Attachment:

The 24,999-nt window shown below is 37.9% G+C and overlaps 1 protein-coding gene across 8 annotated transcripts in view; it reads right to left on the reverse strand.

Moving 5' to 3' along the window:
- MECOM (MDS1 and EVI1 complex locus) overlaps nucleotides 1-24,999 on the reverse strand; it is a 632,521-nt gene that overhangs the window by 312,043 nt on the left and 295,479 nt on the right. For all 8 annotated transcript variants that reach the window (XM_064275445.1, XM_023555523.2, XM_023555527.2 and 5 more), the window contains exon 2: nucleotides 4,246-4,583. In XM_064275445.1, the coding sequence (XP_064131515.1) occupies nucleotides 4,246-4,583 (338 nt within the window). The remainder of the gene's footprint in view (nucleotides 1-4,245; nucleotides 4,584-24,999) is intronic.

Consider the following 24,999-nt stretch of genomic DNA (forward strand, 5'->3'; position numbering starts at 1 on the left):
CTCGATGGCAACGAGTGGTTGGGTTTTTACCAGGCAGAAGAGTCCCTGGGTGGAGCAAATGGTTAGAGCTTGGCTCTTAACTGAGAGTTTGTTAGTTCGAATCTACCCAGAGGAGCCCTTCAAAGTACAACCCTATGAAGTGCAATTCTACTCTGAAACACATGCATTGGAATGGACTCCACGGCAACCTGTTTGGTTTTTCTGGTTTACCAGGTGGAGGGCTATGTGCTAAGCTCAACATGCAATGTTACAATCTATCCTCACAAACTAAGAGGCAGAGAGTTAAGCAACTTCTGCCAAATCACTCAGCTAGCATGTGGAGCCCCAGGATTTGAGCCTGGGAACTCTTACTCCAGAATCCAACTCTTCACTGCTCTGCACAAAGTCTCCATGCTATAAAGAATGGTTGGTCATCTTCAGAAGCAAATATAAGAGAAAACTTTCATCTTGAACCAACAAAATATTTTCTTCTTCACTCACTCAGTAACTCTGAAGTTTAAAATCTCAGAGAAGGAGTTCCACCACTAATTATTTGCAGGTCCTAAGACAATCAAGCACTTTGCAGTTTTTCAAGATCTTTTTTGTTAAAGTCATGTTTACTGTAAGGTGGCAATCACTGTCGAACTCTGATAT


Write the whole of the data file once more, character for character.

The 24,999-nt window shown below is 37.9% G+C and overlaps 1 protein-coding gene across 8 annotated transcripts in view; it reads right to left on the reverse strand.

Moving 5' to 3' along the window:
- MECOM (MDS1 and EVI1 complex locus) overlaps nucleotides 1-24,999 on the reverse strand; it is a 632,521-nt gene that overhangs the window by 312,043 nt on the left and 295,479 nt on the right. For all 8 annotated transcript variants that reach the window (XM_064275445.1, XM_023555523.2, XM_023555527.2 and 5 more), the window contains exon 2: nucleotides 4,246-4,583. In XM_064275445.1, the coding sequence (XP_064131515.1) occupies nucleotides 4,246-4,583 (338 nt within the window). The remainder of the gene's footprint in view (nucleotides 1-4,245; nucleotides 4,584-24,999) is intronic.

Consider the following 24,999-nt stretch of genomic DNA (forward strand, 5'->3'; position numbering starts at 1 on the left):
CTCGATGGCAACGAGTGGTTGGGTTTTTACCAGGCAGAAGAGTCCCTGGGTGGAGCAAATGGTTAGAGCTTGGCTCTTAACTGAGAGTTTGTTAGTTCGAATCTACCCAGAGGAGCCCTTCAAAGTACAACCCTATGAAGTGCAATTCTACTCTGAAACACATGCATTGGAATGGACTCCACGGCAACCTGTTTGGTTTTTCTGGTTTACCAGGTGGAGGGCTATGTGCTAAGCTCAACATGCAATGTTACAATCTATCCTCACAAACTAAGAGGCAGAGAGTTAAGCAACTTCTGCCAAATCACTCAGCTAGCATGTGGAGCCCCAGGATTTGAGCCTGGGAACTCTTACTCCAGAATCCAACTCTTCACTGCTCTGCACAAAGTCTCCATGCTATAAAGAATGGTTGGTCATCTTCAGAAGCAAATATAAGAGAAAACTTTCATCTTGAACCAACAAAATATTTTCTTCTTCACTCACTCAGTAACTCTGAAGTTTAAAATCTCAGAGAAGGAGTTCCACCACTAATTATTTGCAGGTCCTAAGACAATCAAGCACTTTGCAGTTTTTCAAGATCTTTTTTGTTAAAGTCATGTTTACTGTAAGGTGGCAATCACTGTCGAACTCTGATAT